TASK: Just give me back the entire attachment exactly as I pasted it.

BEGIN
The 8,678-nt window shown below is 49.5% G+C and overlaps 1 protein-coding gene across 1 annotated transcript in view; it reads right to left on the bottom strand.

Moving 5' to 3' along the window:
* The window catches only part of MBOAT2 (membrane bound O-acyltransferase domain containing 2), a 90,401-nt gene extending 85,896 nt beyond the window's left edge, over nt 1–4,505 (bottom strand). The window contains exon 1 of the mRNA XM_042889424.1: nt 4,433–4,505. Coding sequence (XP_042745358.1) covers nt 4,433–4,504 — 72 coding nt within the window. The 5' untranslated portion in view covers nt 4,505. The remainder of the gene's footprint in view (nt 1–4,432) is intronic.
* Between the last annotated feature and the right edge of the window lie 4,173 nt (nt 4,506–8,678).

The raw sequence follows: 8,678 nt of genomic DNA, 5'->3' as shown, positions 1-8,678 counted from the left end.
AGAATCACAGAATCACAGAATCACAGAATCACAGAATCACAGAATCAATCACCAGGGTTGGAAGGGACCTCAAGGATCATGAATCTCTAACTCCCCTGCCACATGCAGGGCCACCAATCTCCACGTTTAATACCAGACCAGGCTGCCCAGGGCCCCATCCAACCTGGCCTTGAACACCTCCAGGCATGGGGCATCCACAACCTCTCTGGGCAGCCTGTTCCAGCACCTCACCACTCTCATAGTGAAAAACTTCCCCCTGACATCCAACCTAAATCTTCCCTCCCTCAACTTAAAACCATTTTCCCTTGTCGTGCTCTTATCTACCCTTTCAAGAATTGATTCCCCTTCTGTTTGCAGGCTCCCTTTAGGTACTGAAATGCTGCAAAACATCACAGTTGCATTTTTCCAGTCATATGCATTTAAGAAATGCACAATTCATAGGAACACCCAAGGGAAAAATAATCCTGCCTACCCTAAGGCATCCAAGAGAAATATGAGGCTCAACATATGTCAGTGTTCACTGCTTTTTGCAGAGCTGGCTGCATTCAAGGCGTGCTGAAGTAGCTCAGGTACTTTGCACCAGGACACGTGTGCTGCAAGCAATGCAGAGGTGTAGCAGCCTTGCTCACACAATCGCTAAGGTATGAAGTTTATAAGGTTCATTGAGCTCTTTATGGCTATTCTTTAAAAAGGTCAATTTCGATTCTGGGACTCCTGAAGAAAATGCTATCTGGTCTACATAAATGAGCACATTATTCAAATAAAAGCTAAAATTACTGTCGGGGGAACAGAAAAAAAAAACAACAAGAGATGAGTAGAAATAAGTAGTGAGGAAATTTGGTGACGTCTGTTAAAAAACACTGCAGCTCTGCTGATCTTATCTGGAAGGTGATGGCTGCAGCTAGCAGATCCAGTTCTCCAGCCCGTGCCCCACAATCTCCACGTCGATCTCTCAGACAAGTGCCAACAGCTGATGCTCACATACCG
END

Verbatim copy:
The 8,678-nt window shown below is 49.5% G+C and overlaps 1 protein-coding gene across 1 annotated transcript in view; it reads right to left on the bottom strand.

Moving 5' to 3' along the window:
* The window catches only part of MBOAT2 (membrane bound O-acyltransferase domain containing 2), a 90,401-nt gene extending 85,896 nt beyond the window's left edge, over nt 1–4,505 (bottom strand). The window contains exon 1 of the mRNA XM_042889424.1: nt 4,433–4,505. Coding sequence (XP_042745358.1) covers nt 4,433–4,504 — 72 coding nt within the window. The 5' untranslated portion in view covers nt 4,505. The remainder of the gene's footprint in view (nt 1–4,432) is intronic.
* Between the last annotated feature and the right edge of the window lie 4,173 nt (nt 4,506–8,678).

The raw sequence follows: 8,678 nt of genomic DNA, 5'->3' as shown, positions 1-8,678 counted from the left end.
AGAATCACAGAATCACAGAATCACAGAATCACAGAATCACAGAATCAATCACCAGGGTTGGAAGGGACCTCAAGGATCATGAATCTCTAACTCCCCTGCCACATGCAGGGCCACCAATCTCCACGTTTAATACCAGACCAGGCTGCCCAGGGCCCCATCCAACCTGGCCTTGAACACCTCCAGGCATGGGGCATCCACAACCTCTCTGGGCAGCCTGTTCCAGCACCTCACCACTCTCATAGTGAAAAACTTCCCCCTGACATCCAACCTAAATCTTCCCTCCCTCAACTTAAAACCATTTTCCCTTGTCGTGCTCTTATCTACCCTTTCAAGAATTGATTCCCCTTCTGTTTGCAGGCTCCCTTTAGGTACTGAAATGCTGCAAAACATCACAGTTGCATTTTTCCAGTCATATGCATTTAAGAAATGCACAATTCATAGGAACACCCAAGGGAAAAATAATCCTGCCTACCCTAAGGCATCCAAGAGAAATATGAGGCTCAACATATGTCAGTGTTCACTGCTTTTTGCAGAGCTGGCTGCATTCAAGGCGTGCTGAAGTAGCTCAGGTACTTTGCACCAGGACACGTGTGCTGCAAGCAATGCAGAGGTGTAGCAGCCTTGCTCACACAATCGCTAAGGTATGAAGTTTATAAGGTTCATTGAGCTCTTTATGGCTATTCTTTAAAAAGGTCAATTTCGATTCTGGGACTCCTGAAGAAAATGCTATCTGGTCTACATAAATGAGCACATTATTCAAATAAAAGCTAAAATTACTGTCGGGGGAACAGAAAAAAAAAACAACAAGAGATGAGTAGAAATAAGTAGTGAGGAAATTTGGTGACGTCTGTTAAAAAACACTGCAGCTCTGCTGATCTTATCTGGAAGGTGATGGCTGCAGCTAGCAGATCCAGTTCTCCAGCCCGTGCCCCACAATCTCCACGTCGATCTCTCAGACAAGTGCCAACAGCTGATGCTCACATACCG